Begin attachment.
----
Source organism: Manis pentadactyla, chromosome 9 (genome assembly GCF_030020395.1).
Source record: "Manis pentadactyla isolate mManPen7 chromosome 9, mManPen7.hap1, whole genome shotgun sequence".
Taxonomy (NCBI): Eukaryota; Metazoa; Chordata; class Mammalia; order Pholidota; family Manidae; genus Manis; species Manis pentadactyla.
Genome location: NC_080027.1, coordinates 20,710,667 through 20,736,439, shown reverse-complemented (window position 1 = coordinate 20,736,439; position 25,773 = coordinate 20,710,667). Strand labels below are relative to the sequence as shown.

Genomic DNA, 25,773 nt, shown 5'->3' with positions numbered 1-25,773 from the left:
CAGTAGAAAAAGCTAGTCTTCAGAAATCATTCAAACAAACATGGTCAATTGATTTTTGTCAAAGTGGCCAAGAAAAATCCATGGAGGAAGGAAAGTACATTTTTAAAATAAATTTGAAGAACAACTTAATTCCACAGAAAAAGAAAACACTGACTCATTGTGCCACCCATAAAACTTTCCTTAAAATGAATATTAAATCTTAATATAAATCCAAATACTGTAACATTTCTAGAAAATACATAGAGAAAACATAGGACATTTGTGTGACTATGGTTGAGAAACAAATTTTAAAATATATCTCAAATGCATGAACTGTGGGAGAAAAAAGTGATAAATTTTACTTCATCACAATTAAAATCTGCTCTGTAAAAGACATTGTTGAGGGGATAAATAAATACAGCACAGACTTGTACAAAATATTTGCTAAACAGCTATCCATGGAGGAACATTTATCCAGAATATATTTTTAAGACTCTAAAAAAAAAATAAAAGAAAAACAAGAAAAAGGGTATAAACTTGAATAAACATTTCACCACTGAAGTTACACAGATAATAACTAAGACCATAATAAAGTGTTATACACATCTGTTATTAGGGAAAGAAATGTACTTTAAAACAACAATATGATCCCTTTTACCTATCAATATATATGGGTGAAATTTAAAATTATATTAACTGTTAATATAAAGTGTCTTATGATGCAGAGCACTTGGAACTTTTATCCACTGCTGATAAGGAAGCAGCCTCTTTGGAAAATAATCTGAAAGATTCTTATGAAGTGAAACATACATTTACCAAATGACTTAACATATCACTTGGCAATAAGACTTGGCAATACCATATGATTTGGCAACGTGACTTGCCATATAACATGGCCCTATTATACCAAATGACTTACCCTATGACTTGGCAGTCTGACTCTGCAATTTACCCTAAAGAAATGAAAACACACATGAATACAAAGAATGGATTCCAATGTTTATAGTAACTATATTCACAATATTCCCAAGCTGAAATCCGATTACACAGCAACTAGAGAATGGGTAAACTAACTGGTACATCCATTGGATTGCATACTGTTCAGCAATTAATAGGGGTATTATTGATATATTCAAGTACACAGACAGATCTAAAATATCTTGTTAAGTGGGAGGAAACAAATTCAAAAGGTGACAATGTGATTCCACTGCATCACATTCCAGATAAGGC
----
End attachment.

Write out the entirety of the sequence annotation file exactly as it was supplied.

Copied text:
Source organism: Manis pentadactyla, chromosome 9 (genome assembly GCF_030020395.1).
Source record: "Manis pentadactyla isolate mManPen7 chromosome 9, mManPen7.hap1, whole genome shotgun sequence".
Taxonomy (NCBI): Eukaryota; Metazoa; Chordata; class Mammalia; order Pholidota; family Manidae; genus Manis; species Manis pentadactyla.
Genome location: NC_080027.1, coordinates 20,710,667 through 20,736,439, shown reverse-complemented (window position 1 = coordinate 20,736,439; position 25,773 = coordinate 20,710,667). Strand labels below are relative to the sequence as shown.

Genomic DNA, 25,773 nt, shown 5'->3' with positions numbered 1-25,773 from the left:
CAGTAGAAAAAGCTAGTCTTCAGAAATCATTCAAACAAACATGGTCAATTGATTTTTGTCAAAGTGGCCAAGAAAAATCCATGGAGGAAGGAAAGTACATTTTTAAAATAAATTTGAAGAACAACTTAATTCCACAGAAAAAGAAAACACTGACTCATTGTGCCACCCATAAAACTTTCCTTAAAATGAATATTAAATCTTAATATAAATCCAAATACTGTAACATTTCTAGAAAATACATAGAGAAAACATAGGACATTTGTGTGACTATGGTTGAGAAACAAATTTTAAAATATATCTCAAATGCATGAACTGTGGGAGAAAAAAGTGATAAATTTTACTTCATCACAATTAAAATCTGCTCTGTAAAAGACATTGTTGAGGGGATAAATAAATACAGCACAGACTTGTACAAAATATTTGCTAAACAGCTATCCATGGAGGAACATTTATCCAGAATATATTTTTAAGACTCTAAAAAAAAAATAAAAGAAAAACAAGAAAAAGGGTATAAACTTGAATAAACATTTCACCACTGAAGTTACACAGATAATAACTAAGACCATAATAAAGTGTTATACACATCTGTTATTAGGGAAAGAAATGTACTTTAAAACAACAATATGATCCCTTTTACCTATCAATATATATGGGTGAAATTTAAAATTATATTAACTGTTAATATAAAGTGTCTTATGATGCAGAGCACTTGGAACTTTTATCCACTGCTGATAAGGAAGCAGCCTCTTTGGAAAATAATCTGAAAGATTCTTATGAAGTGAAACATACATTTACCAAATGACTTAACATATCACTTGGCAATAAGACTTGGCAATACCATATGATTTGGCAACGTGACTTGCCATATAACATGGCCCTATTATACCAAATGACTTACCCTATGACTTGGCAGTCTGACTCTGCAATTTACCCTAAAGAAATGAAAACACACATGAATACAAAGAATGGATTCCAATGTTTATAGTAACTATATTCACAATATTCCCAAGCTGAAATCCGATTACACAGCAACTAGAGAATGGGTAAACTAACTGGTACATCCATTGGATTGCATACTGTTCAGCAATTAATAGGGGTATTATTGATATATTCAAGTACACAGACAGATCTAAAATATCTTGTTAAGTGGGAGGAAACAAATTCAAAAGGTGACAATGTGATTCCACTGCATCACATTCCAGATAAGGC